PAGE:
Following a six month delay, a controversial paper has been published in the journal Science describing a virulent, man-made form of bird flu. The findings suggest that we may be closer than we thought to a potentially deadly influenza pandemic.
Science released in their entirety the details of a series of experiments conducted by virologist Ron Fouchier and his colleagues at Erasmus University Medical Center in the Netherlands, in which they genetically engineered the H5N1 bird flu virus and made it jump easily from host to host.
The research, along with another paper submitted to Nature by scientists led by Yoshihiro Kawaoka at the University of Wisconsin-Madison who also created an airborne strain of H5N1, was initially suppressed in December by a US government biosecurity group over concerns that the experiments could pose a bioterror risk. The National Science Advisory Board for Biosecurity (NSABB) asked the publications to strip the reports of their detailed methods, or withhold them altogether, sparking an intense dispute within the scientific community.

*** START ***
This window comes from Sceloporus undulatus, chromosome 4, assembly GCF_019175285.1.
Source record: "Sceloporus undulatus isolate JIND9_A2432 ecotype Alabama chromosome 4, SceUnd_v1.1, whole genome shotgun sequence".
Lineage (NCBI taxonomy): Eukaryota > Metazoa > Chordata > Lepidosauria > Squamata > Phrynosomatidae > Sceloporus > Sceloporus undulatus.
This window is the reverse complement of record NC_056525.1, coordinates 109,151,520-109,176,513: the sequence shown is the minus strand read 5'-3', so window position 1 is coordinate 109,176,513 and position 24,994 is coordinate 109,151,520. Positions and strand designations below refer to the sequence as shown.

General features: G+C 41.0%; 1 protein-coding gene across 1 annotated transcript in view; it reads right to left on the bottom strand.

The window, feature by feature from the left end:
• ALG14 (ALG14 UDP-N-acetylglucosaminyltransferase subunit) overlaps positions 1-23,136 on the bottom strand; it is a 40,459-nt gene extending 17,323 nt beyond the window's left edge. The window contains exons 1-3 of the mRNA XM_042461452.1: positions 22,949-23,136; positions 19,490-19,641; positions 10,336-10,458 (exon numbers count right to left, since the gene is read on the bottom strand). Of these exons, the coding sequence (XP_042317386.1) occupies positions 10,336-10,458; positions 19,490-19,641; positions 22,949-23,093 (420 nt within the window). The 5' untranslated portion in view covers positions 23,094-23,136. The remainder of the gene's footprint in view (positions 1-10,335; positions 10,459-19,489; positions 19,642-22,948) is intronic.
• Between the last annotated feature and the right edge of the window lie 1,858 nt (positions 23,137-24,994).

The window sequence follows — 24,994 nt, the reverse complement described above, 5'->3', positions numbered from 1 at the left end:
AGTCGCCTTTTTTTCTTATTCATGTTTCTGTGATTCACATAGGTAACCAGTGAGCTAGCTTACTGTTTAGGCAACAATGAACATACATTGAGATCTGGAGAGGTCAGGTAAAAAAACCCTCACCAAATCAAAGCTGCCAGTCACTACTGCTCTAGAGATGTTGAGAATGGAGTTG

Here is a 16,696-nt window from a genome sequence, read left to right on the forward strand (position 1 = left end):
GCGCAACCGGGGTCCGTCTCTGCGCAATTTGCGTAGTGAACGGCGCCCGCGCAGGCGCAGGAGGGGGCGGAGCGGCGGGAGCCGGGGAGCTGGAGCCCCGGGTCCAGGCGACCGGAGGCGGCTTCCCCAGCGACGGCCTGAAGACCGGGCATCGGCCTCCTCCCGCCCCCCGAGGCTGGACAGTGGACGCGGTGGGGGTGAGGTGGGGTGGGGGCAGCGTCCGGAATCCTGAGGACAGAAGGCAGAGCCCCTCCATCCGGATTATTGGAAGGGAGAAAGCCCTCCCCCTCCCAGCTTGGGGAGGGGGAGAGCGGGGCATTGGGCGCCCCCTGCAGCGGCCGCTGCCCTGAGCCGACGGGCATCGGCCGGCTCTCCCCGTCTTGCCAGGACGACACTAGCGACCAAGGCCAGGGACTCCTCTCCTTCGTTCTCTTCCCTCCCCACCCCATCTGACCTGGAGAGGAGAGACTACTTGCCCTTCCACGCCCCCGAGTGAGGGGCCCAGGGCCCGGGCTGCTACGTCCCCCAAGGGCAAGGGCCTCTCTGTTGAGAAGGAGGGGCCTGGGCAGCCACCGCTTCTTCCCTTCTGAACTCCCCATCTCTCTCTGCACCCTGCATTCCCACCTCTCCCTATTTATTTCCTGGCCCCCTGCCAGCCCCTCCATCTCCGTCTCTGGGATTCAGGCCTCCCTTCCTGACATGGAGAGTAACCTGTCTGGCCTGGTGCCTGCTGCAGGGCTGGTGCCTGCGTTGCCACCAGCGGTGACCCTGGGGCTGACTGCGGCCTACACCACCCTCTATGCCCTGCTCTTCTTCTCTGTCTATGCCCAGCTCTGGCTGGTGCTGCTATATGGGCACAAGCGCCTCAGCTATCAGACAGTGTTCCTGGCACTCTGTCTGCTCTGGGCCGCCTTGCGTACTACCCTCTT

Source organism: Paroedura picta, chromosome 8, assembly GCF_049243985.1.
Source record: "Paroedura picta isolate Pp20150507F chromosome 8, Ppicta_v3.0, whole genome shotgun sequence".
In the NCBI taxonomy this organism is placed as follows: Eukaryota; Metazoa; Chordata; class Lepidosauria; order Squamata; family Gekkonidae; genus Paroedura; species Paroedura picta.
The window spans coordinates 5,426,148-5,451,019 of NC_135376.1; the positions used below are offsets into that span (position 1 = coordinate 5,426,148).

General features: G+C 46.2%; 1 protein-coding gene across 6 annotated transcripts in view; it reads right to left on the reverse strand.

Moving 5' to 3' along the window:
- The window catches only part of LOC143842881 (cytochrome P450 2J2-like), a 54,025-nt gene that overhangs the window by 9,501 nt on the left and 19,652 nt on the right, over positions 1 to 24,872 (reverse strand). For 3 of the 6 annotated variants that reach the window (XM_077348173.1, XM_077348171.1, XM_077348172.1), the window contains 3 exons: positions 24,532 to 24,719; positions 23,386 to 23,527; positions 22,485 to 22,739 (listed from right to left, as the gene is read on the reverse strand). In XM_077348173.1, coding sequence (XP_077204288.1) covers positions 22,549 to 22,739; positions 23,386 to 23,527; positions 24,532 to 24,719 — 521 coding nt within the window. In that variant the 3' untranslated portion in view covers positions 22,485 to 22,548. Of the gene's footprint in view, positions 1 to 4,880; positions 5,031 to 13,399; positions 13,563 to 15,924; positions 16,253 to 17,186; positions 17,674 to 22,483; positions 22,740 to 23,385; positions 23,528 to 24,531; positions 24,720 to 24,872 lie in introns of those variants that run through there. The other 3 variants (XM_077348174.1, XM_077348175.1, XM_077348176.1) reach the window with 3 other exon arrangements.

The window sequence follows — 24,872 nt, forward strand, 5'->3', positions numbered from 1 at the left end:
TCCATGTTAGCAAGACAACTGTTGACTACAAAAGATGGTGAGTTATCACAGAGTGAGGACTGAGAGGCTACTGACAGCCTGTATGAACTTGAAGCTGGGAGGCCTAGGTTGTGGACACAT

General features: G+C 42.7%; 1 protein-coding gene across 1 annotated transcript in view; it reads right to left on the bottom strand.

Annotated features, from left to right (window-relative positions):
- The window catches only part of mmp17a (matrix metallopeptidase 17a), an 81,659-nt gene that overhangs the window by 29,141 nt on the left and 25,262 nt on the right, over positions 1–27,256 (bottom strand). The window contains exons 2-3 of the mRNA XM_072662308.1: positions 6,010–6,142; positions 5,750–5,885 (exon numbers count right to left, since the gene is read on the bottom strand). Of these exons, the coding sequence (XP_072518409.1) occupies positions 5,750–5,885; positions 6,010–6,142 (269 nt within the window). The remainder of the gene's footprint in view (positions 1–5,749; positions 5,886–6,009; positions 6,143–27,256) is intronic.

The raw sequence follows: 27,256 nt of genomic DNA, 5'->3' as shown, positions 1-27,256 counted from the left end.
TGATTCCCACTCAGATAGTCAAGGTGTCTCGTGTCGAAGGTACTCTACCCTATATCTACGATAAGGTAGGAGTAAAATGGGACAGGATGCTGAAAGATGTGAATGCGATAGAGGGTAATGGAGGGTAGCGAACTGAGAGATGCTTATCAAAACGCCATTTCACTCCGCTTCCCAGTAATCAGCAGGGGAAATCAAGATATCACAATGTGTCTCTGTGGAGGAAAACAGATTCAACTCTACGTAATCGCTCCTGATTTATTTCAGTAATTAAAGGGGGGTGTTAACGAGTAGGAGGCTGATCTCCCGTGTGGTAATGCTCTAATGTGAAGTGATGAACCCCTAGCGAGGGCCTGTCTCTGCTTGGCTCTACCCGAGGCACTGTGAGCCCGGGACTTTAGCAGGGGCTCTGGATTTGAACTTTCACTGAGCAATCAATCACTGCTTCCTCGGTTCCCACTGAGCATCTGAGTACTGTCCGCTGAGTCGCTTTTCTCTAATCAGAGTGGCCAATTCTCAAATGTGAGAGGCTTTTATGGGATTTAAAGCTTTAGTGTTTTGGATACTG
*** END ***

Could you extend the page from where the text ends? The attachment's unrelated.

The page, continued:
The release of Fouchier’s paper marks the end of months of bitter debate over the risks of government censorship on science versus those of bioterrorists getting their hands on the recipe for deadly flu. Fouchier’s intent was to further researchers’ understanding of how flu viruses work — how they adapt to new hosts and how they learn to hop from person to person. H5N1 spreads easily among birds, but it rarely transmits from one person to another, mainly because it isn’t airborne.
When it does infect human beings, however, it’s often deadly: of the 606 cases of human H5N1 infection confirmed by the World Health Organization since 2003, nearly 60% have resulted in death. If the virus were to mutate and go airborne — flying from person to person through sneezes and coughs — it could trigger a potentially deadly pandemic. So, Fouchier wanted to know what it would take to make that happen and, by publishing his work, enable scientists to stay one step ahead of the virus by better predicting and preparing for a potential pandemic.